REEL ROCK film festival hits Incline Village |

REEL ROCK film festival hits Incline Village

One-armed climber, Maureen Beck, shared her passion for rock climbing and what it was like being filmed doing what she loved.
Courtesy of Cedar Wright |

One of the biggest rock climbing events comes to High Altitude Fitness in Incline Village on Friday, Nov. 3.

REEL ROCK is a festival that showcases climbing’s greatest stories, stars and sends during the premier of five, new short films that is said to deliver heart-thumping action, big laughs and pure inspiration.

“REEL ROCK is about fun, inspiration and community,” said filmmaker, Nick Rosen.

“The films themselves are meant to deliver heart-stopping action in beautiful places that really inspire the audience to get out there and climb. But REEL ROCK films are not “climbing porn”; they are human stories, with a lot of character and humor. And REEL ROCK events are more than film screenings. They are gatherings of the local climbing community, and an opportunity to come together, party, and share the experience,” he said.

Rosen described creating these kinds of films as a big undertaking. Sometimes they take years to come to fruition, while others take place over a short period of time.

He added that filming and producing films in far-flung places can be really difficult and requires a specific set of skills.

“For instance, our cameramen are not just great shooters but skilled climbers. We work with the best in the business. Capturing the beautiful visuals and the dramatic moments is really important. Usually the longest and most arduous part of the process happens in the edit room, where our creative team shapes the final story,” Rosen said.

From the climber’s perspective, these films are an equally challenging task.

Maureen Beck is a one-handed climber who has been climbing since she was 12 years old at Girl Scout camp.

She got really into it in college, when she says she realized her parents couldn’t stop her from skipping class to head out to the crag.

She moved to Colorado in 2012 and that was the end of trying to do anything that wasn’t focused on climbing.

“At first [shooting the film] was really weird, having someone always literally hanging over you, and being told I wasn’t allowed to go out without them if there was a chance I’d get the send,” Beck recalled during shooting.

“Eventually I forgot about camera and really started to appreciate how these guys really wanted to capture the send, so it pushed me and forced me through the process. It was the good kind of pressure I needed to not give up when it got hard – it’s really tempting to walk away when you’re just not seeing progress. Now that I know I’m capable of pushing through when things get tough, I hope that I don’t need the deadline of a film to keep me going anymore!” she said.

Rosen said the film crew is at the center of the climbing world and always tries to stay on top of potential characters and stories for filming.

It’s important that those featured in the film have a compelling story or an impressive climbing accomplishment to highlight in the storyline, but also that they have the experience and camaraderie to keep filming fun and safe.

“For most climbers (setting aside free soloists) partnership is huge. You are joined by a rope and an important bond of trust. Beyond that, there is a lot of camaraderie in the climbing community: shared passions, relationships built by extraordinary circumstances. And when tragedy strikes some member of the tribe, that is when you feel it the most,” Rosen said.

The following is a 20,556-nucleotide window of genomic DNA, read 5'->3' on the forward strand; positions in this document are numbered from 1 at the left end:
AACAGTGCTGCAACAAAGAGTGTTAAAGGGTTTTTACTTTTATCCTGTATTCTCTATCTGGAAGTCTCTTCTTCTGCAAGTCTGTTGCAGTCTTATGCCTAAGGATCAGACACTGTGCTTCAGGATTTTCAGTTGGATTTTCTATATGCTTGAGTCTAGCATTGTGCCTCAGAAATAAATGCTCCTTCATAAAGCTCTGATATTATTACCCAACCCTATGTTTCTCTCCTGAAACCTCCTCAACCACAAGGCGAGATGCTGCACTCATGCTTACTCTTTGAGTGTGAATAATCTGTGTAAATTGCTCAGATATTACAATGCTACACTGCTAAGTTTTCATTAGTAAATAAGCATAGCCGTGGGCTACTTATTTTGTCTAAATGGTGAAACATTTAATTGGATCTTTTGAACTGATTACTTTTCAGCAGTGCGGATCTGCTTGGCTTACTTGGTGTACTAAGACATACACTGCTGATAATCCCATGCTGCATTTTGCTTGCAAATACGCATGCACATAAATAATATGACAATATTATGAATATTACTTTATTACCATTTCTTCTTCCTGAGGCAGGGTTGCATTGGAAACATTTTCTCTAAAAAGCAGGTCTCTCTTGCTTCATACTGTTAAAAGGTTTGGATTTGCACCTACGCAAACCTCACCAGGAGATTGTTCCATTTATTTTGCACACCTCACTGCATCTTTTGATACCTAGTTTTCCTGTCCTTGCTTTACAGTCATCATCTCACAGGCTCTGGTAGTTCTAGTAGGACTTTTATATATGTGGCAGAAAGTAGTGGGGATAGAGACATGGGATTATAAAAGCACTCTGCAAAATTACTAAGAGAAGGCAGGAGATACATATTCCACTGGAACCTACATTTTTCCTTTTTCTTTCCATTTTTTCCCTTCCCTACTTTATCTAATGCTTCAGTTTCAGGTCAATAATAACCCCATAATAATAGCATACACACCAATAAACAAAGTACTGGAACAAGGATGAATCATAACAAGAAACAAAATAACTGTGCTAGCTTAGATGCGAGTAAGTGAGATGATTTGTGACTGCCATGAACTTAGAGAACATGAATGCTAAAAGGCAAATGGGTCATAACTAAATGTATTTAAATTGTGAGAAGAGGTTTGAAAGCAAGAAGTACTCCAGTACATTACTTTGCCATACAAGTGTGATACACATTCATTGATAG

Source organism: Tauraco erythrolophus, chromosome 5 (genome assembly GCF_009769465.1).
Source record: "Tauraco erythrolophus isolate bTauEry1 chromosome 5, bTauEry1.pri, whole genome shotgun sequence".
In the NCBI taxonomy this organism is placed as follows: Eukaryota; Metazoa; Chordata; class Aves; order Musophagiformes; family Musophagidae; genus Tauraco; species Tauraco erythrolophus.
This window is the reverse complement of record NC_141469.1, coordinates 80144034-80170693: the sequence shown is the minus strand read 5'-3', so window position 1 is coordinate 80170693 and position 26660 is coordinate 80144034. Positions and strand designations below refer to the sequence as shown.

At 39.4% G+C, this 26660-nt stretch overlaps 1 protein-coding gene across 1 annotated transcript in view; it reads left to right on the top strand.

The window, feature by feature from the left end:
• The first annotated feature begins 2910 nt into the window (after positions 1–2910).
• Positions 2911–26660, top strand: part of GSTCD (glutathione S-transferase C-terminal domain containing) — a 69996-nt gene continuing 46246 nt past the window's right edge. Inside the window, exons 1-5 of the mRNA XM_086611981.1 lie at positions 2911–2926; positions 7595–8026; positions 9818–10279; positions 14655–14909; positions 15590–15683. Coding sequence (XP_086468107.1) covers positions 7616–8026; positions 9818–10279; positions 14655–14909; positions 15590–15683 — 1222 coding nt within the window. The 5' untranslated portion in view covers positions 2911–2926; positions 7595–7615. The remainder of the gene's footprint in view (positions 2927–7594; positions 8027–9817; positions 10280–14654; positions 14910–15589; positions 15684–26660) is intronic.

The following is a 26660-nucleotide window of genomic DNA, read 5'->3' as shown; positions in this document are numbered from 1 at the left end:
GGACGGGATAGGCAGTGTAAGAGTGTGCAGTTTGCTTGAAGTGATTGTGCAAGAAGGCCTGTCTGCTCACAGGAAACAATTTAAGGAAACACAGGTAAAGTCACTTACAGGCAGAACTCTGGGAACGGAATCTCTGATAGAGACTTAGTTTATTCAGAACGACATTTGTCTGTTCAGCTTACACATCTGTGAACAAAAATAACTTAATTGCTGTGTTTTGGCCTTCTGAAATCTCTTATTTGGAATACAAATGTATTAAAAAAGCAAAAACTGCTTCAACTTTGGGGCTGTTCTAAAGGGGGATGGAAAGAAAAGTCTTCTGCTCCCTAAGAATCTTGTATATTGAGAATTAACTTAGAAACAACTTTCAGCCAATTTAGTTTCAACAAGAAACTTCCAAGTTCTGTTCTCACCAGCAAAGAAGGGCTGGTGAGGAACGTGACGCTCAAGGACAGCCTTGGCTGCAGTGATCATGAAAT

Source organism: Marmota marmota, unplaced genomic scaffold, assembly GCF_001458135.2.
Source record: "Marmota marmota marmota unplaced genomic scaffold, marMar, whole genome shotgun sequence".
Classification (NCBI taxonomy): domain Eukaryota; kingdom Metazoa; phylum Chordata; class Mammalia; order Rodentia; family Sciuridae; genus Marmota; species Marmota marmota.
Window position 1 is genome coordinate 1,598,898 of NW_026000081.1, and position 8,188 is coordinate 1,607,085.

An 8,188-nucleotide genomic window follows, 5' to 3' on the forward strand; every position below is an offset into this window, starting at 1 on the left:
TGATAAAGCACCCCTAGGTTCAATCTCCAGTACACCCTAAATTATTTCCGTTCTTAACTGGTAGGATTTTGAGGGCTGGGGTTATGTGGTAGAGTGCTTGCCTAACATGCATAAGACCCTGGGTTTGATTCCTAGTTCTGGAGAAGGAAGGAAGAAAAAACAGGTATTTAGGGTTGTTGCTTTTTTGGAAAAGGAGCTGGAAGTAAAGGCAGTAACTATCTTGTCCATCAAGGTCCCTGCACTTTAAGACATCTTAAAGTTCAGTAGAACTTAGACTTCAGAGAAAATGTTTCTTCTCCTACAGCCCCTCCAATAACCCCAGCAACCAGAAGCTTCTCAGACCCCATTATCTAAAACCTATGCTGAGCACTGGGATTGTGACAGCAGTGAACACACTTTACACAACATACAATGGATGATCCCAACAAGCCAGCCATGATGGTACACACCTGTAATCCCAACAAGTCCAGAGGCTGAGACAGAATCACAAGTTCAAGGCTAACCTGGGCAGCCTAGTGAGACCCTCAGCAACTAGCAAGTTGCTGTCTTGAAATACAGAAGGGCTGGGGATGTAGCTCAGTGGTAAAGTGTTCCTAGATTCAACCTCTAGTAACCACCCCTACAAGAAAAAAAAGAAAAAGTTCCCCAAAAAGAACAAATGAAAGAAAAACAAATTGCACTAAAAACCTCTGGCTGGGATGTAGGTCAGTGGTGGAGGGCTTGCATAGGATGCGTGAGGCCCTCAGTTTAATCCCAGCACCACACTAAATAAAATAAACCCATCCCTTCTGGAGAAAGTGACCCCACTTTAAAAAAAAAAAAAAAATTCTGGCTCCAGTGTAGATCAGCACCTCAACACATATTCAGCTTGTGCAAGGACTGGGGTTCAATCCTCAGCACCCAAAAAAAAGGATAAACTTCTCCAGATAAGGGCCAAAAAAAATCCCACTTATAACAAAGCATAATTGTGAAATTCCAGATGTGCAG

The experience is worth every heart-pounding moment for these filmmakers and athletes as they travel the world in search of breathtaking locales to present to the community.

“Even though I live in the front range of Colorado, which has the most crowded climbing areas on the planet, my favorite crags are the quiet ones,” Beck said.

“I love the Adirondacks and climbing in the Keene Valley of New York. I can often be the only party at Vedauwoo in Wyoming. Still, nothing inspires awe like driving down the road through Bears Ear’s National Monument that leads into Indian Creek. That is one of the few places I’ve been where my heart still stops when the cliffs come into view,” she said.

When asked of Lake Tahoe’s climbing bounty, Beck said it has a special place in her heart.

“It’s amazing and under appreciated. So many folks travel to Colorado or Joshua Tree and Yosemite to go on their annual climbing trips and totally miss how incredible the Tahoe area is. I spent a week at Lover’s Leap, staying right there in the Strawberry campground. To date, that is one of the most memorable climbing trips I’ve been on. Plus, all of those features are great for climbing with my stump!” she said.

Don’t miss out on hearing the stories, witnessing the action and adventure during the REEL ROCK film premiere in Incline Village. A second showing takes place in South Lake Tahoe on Nov. 15. For more information visit

Cassandra Walker is a features and entertainment reporter for the Sierra Sun. She can be reached at, 530-550-2654 or @snow1cass.

Support Local Journalism


Support Local Journalism

Readers around Lake Tahoe, Truckee, and beyond make the Sierra Sun's work possible. Your financial contribution supports our efforts to deliver quality, locally relevant journalism.

Now more than ever, your support is critical to help us keep our community informed about the evolving coronavirus pandemic and the impact it is having locally. Every contribution, however large or small, will make a difference.

Your donation will help us continue to cover COVID-19 and our other vital local news.

Start a dialogue, stay on topic and be civil.
If you don't follow the rules, your comment may be deleted.

User Legend: iconModerator iconTrusted User